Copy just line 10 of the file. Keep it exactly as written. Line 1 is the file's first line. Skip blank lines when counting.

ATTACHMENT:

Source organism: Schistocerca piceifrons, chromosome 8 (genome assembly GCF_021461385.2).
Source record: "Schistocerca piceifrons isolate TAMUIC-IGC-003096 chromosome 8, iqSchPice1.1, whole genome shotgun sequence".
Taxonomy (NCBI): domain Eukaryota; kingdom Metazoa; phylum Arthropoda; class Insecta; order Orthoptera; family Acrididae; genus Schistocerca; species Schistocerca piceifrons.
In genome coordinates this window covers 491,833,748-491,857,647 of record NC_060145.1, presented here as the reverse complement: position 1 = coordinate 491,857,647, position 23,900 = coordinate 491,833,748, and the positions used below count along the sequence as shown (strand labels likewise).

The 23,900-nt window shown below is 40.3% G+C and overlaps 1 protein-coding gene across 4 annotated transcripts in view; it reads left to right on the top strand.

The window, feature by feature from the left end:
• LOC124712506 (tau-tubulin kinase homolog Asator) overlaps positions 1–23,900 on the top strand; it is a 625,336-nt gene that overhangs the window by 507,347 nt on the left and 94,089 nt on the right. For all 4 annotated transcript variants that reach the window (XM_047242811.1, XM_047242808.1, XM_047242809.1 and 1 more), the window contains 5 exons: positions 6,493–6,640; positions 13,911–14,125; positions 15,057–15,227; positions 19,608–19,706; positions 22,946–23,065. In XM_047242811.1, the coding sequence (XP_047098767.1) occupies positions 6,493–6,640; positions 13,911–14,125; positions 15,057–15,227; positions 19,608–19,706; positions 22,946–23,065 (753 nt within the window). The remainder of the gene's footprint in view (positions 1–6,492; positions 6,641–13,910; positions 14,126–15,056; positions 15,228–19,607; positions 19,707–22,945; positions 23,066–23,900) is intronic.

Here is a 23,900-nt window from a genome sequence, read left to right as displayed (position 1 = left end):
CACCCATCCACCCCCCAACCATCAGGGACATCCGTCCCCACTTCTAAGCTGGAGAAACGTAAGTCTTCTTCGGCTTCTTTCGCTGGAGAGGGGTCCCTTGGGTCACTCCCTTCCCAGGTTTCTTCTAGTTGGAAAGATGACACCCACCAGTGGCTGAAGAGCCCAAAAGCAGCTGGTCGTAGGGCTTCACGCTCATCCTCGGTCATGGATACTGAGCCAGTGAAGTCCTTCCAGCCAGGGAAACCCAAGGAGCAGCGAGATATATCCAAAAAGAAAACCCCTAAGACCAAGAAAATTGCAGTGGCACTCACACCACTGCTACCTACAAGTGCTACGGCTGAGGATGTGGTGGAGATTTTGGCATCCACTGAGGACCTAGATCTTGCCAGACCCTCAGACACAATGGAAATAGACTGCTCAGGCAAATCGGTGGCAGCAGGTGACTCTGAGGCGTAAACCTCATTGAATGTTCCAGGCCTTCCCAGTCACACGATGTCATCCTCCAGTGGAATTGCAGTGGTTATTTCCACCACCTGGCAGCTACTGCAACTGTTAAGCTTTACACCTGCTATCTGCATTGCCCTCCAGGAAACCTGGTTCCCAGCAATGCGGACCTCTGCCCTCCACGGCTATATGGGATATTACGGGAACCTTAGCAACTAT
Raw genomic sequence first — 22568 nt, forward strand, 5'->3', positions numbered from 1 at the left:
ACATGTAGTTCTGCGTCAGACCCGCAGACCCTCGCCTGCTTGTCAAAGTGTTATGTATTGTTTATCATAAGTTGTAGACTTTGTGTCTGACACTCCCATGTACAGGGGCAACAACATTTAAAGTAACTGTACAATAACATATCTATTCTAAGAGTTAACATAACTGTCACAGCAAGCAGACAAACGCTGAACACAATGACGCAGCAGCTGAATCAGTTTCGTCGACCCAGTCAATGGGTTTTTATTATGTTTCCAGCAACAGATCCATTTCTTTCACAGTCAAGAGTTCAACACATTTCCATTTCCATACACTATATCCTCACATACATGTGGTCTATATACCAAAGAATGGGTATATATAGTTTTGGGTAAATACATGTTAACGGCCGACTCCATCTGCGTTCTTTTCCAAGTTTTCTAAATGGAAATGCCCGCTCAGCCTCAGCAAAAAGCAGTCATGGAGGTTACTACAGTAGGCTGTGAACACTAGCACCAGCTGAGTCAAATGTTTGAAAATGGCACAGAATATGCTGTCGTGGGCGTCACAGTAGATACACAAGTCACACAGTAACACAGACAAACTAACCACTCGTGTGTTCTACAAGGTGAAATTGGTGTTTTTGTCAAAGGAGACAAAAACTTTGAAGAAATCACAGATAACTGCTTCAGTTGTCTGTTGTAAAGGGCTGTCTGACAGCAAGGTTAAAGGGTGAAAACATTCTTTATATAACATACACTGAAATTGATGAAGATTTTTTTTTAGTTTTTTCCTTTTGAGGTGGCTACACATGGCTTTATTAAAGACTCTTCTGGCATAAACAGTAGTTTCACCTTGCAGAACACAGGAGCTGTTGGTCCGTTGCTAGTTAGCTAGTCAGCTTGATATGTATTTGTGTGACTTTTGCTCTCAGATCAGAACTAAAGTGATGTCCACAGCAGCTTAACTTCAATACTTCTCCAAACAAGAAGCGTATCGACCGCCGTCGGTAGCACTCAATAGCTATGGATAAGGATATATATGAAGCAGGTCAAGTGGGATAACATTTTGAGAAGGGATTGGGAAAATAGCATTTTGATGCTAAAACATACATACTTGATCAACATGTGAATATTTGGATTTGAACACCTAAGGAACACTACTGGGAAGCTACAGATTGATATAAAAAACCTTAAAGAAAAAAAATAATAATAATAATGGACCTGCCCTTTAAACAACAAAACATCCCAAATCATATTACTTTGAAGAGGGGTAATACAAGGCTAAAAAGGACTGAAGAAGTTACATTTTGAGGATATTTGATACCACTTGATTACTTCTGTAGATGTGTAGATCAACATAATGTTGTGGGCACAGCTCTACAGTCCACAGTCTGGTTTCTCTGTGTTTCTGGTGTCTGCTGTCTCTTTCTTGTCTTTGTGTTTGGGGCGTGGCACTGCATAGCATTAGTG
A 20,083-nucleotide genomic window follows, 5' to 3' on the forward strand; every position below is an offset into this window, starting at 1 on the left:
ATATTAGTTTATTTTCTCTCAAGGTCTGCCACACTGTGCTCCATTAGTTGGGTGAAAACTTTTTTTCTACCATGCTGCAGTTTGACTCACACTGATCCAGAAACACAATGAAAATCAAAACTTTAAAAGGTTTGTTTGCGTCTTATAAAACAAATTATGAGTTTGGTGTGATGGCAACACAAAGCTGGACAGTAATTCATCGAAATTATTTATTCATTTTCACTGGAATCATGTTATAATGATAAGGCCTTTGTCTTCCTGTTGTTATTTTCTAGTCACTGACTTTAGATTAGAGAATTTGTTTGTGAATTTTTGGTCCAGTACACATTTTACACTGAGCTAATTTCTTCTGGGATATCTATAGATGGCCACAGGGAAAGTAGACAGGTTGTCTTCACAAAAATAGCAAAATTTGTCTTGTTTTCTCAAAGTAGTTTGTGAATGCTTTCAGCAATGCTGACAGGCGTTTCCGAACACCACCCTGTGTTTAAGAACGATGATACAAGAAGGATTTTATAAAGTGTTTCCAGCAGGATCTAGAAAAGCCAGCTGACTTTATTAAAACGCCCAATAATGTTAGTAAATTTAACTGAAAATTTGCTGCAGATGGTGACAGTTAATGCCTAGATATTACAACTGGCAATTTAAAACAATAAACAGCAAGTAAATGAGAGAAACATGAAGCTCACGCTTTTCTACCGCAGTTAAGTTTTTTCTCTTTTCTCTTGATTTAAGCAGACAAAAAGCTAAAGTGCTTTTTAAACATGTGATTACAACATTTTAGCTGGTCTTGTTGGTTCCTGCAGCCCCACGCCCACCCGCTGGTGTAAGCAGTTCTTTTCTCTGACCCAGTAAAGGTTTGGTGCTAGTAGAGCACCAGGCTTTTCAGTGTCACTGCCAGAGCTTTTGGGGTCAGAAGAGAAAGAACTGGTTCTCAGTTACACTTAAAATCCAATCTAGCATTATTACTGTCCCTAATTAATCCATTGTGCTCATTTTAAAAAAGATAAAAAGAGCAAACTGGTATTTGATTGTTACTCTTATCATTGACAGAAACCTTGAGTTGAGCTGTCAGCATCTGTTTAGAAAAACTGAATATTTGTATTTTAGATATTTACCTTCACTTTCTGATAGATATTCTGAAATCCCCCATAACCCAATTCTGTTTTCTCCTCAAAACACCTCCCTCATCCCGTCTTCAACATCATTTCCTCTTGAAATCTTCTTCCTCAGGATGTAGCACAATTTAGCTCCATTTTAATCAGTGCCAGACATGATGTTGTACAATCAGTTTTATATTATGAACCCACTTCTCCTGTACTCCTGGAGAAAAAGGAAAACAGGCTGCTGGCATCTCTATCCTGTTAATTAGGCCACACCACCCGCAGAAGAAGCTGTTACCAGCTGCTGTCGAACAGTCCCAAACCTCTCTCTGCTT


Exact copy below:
Raw genomic sequence first — 22568 nt, forward strand, 5'->3', positions numbered from 1 at the left: